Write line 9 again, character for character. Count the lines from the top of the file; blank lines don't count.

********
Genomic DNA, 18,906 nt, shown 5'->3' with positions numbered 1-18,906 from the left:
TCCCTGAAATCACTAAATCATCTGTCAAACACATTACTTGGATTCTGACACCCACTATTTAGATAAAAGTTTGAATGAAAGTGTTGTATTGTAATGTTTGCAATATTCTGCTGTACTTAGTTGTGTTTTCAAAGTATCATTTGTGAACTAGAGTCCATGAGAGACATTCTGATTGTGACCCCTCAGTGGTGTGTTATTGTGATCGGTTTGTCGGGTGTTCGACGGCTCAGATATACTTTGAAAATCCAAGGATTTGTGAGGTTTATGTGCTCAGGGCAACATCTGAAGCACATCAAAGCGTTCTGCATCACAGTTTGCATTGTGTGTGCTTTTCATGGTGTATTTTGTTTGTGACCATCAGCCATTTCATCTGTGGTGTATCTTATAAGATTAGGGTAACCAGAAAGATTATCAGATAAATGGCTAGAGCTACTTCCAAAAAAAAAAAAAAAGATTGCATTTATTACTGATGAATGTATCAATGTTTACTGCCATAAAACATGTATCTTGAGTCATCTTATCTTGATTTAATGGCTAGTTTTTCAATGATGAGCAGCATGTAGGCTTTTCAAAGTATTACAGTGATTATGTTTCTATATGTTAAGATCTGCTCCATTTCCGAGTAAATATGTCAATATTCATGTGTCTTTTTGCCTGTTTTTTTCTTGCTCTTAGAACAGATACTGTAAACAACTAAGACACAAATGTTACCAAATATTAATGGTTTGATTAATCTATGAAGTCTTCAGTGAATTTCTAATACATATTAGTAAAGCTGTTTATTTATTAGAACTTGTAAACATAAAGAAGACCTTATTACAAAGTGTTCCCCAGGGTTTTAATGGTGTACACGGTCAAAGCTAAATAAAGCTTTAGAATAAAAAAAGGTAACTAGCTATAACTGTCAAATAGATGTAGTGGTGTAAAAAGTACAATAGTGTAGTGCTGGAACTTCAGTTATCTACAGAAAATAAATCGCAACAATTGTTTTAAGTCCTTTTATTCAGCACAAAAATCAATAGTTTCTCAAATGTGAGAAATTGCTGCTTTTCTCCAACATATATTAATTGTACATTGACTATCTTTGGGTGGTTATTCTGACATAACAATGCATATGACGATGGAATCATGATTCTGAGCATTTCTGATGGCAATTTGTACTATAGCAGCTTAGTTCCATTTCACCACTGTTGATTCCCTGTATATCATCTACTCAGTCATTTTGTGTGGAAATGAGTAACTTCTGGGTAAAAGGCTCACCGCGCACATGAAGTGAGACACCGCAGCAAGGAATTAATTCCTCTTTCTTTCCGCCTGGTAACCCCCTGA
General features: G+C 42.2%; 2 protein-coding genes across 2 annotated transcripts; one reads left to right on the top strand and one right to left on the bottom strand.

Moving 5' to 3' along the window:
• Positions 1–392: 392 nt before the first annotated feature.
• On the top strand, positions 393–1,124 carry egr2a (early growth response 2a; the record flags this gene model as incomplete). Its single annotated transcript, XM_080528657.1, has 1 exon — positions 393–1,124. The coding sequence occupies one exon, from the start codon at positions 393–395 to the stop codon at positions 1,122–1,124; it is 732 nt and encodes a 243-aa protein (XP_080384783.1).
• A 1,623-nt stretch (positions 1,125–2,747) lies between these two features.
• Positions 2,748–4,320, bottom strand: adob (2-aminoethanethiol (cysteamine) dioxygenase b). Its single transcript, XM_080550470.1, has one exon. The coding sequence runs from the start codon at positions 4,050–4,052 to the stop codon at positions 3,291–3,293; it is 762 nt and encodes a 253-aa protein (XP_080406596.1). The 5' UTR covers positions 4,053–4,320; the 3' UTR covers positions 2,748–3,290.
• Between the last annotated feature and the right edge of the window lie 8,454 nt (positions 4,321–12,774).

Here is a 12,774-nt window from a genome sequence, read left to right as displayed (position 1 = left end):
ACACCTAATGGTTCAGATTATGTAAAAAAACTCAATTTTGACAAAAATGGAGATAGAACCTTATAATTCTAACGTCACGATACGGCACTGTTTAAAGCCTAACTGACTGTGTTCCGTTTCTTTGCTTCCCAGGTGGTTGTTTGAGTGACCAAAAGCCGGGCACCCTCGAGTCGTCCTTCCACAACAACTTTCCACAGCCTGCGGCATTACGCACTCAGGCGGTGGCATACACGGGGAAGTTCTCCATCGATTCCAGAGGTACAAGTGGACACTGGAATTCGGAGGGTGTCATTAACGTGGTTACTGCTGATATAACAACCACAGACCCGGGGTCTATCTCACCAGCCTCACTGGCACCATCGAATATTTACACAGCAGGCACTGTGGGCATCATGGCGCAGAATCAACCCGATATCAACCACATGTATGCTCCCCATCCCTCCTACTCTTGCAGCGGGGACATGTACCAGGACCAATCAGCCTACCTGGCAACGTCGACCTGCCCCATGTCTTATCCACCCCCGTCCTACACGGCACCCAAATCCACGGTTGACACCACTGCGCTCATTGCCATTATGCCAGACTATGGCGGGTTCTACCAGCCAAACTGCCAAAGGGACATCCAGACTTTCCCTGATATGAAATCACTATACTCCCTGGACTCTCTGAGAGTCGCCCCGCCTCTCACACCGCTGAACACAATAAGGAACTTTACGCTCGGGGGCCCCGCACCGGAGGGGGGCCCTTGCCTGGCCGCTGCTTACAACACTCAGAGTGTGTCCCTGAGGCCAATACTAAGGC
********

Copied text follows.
• Between the last annotated feature and the right edge of the window lie 8,454 nt (positions 4,321–12,774).